On June 26, just before Greece’s referendum, and on July 14, one day after the so-called agreement between the Greek government and the creditors (the International Monetary Fund, the European Union, the European Central Bank), the IMF unusually made public a short but crucial document in any negotiation over a financial aid package: the debt sustainability analysis (DSA).
We want to answer four questions:
- Why is the announcement unusual?
- Why is debt sustainability so relevant to the IMF?
- How did debt sustainability deteriorate over time?
- What can be done about it?
Why is the announcement unusual?
The DSA is an integral part of any assessment of an IMF program. It is an annex in the Article IV report for each and every country that is a member of the IMF or is presented at the board for consideration as an annex of the quarterly review in the case of a country under a program. It never comes as a separate document and it never becomes public without the board’s approval.
This is the first time that a DSA comes as a standalone document, which shows the IMF’s intention to make public its dissent over any agreement that does not contemplate a deep debt restructuring. In this case, the IMF wants to press not just the country concerned, but mainly its creditors—i.e. the European countries and the European institutions—to reach a deal that can give some hope for Greece to regain market access.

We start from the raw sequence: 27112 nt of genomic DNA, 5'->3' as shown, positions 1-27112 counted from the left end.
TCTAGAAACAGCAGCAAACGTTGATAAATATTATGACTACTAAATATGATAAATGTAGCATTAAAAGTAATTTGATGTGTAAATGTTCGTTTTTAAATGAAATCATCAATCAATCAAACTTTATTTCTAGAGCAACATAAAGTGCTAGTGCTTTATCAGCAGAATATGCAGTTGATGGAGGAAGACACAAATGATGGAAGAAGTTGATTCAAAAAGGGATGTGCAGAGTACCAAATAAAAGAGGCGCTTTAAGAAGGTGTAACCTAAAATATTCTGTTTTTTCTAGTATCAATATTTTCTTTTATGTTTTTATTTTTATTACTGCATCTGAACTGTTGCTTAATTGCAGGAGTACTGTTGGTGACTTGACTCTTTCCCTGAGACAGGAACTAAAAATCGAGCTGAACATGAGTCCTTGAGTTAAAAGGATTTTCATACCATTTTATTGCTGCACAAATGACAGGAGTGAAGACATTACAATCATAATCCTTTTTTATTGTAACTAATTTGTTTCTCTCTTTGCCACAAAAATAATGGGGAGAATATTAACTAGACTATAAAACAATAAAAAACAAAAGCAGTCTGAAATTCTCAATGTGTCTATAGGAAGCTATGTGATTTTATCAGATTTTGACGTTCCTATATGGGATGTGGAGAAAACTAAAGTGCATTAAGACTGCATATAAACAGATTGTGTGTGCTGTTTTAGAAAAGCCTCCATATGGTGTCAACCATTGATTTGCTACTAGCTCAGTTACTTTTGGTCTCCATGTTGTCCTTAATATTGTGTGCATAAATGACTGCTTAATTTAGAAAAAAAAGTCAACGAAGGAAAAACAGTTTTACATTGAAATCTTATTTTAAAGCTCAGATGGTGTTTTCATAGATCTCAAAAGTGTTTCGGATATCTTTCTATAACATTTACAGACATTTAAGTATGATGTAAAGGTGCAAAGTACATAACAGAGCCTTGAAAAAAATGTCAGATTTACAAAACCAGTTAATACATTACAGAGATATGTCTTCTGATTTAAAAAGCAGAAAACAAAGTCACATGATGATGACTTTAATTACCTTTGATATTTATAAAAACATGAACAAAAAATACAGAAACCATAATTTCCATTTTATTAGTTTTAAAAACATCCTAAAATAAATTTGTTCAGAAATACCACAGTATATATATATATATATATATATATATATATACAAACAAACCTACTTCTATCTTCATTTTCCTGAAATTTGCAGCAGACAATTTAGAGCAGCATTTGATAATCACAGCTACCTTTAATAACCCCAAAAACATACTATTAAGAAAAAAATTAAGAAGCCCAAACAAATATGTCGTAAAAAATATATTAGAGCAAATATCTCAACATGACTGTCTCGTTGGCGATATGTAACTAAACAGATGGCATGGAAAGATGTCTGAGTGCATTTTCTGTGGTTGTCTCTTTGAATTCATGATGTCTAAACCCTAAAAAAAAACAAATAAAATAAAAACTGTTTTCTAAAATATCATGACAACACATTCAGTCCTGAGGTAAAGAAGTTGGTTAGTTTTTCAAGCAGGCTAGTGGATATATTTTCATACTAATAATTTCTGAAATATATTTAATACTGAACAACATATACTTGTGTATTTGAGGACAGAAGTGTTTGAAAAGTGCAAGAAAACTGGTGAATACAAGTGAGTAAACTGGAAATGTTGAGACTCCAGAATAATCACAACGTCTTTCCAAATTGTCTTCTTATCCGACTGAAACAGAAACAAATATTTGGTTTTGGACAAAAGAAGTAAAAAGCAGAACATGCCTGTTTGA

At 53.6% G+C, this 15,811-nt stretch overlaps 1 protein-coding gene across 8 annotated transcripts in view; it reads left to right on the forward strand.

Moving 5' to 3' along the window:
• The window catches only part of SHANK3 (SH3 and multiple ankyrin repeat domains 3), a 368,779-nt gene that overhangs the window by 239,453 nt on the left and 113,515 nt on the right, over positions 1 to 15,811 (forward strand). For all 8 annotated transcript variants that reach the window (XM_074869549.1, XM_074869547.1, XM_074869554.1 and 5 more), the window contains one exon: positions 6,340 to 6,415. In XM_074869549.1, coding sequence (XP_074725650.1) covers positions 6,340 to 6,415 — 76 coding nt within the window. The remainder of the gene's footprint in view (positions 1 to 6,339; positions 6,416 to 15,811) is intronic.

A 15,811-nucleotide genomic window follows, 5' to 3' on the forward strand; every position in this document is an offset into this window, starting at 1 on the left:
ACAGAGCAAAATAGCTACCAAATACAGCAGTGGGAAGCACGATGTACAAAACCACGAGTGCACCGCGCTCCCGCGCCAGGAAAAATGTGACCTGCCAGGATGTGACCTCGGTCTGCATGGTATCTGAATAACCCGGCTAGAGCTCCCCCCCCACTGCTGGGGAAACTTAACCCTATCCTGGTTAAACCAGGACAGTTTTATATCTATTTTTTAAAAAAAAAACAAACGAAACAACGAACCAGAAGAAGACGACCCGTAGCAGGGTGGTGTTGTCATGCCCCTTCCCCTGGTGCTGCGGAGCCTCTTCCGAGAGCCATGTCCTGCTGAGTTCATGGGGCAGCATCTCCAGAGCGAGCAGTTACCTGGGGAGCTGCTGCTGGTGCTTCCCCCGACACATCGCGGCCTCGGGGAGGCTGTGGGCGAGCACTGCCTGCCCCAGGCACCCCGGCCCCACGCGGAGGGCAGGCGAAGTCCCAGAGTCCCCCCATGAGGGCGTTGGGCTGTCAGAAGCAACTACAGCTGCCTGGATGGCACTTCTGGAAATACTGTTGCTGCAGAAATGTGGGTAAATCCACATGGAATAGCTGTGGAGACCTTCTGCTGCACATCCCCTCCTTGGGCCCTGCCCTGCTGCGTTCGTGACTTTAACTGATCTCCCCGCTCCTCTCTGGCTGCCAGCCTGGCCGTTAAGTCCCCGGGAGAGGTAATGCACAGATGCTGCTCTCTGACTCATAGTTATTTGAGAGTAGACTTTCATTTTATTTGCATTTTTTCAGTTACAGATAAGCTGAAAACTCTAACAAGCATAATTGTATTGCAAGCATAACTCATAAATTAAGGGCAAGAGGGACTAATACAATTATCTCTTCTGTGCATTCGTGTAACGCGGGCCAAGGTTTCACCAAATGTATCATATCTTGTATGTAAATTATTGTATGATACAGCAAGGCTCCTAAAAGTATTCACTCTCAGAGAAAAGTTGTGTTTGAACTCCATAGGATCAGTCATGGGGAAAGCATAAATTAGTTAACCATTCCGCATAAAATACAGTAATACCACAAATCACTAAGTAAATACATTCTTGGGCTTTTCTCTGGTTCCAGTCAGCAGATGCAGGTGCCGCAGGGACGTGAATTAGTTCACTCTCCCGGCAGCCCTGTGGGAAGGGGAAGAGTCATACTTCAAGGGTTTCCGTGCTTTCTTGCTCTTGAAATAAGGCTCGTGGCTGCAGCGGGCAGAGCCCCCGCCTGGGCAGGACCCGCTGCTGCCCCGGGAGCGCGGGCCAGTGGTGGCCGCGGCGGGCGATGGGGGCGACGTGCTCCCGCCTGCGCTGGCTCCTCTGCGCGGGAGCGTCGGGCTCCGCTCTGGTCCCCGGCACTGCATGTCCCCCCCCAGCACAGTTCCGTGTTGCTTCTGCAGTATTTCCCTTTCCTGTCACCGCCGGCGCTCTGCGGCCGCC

Why is debt sustainability so relevant to the IMF?
In order to lend money to a country, this analysis must show that the country is sustainable over the medium term (three to five years) with “high probability.”. This means that there is a high probability for the IMF to get the money back since the country will regain market access and will be able to finance its debt and repay the official creditor. When the DSA shows sustainability with high probability, then IMF staff can recommend that the board conclude the review and make the disbursement.
In the case of Greece, even at the very beginning of the bailout program there was clarity that the debt was not sustainable with high probability and therefore a so-called “systemic clause” was invoked that would have allowed the IMF to start a program for Greece and lend money. In brief, there was a systemic risk of contagion given the fact that Greece was (and still is!) in a currency union and that other countries in the same union were under heavy market pressure.
This was quite controversial because it was seen by some IMF member states—mainly Brazil, Russia, India, China, and South Africa, the BRICS—as a violation of even-handedness. In several cases, the IMF asked for a debt restructuring before starting a financial assistance program, while it did not do the same for Greece. To make a recent comparison, debt restructuring was a condition for the completion of the first review in the new program for Ukraine.
However, even under the “systemic clause,” the country cannot be “highly unsustainable” as it is shown now in the latest analysis released on July 14, because otherwise the risk that the IMF will lose its money becomes too big. At the end of the day, the IMF is like a bank, with a limited and special group of clients—the 188 member states—who go to this bank only when anybody else (the market) decides it is too risky to lend money.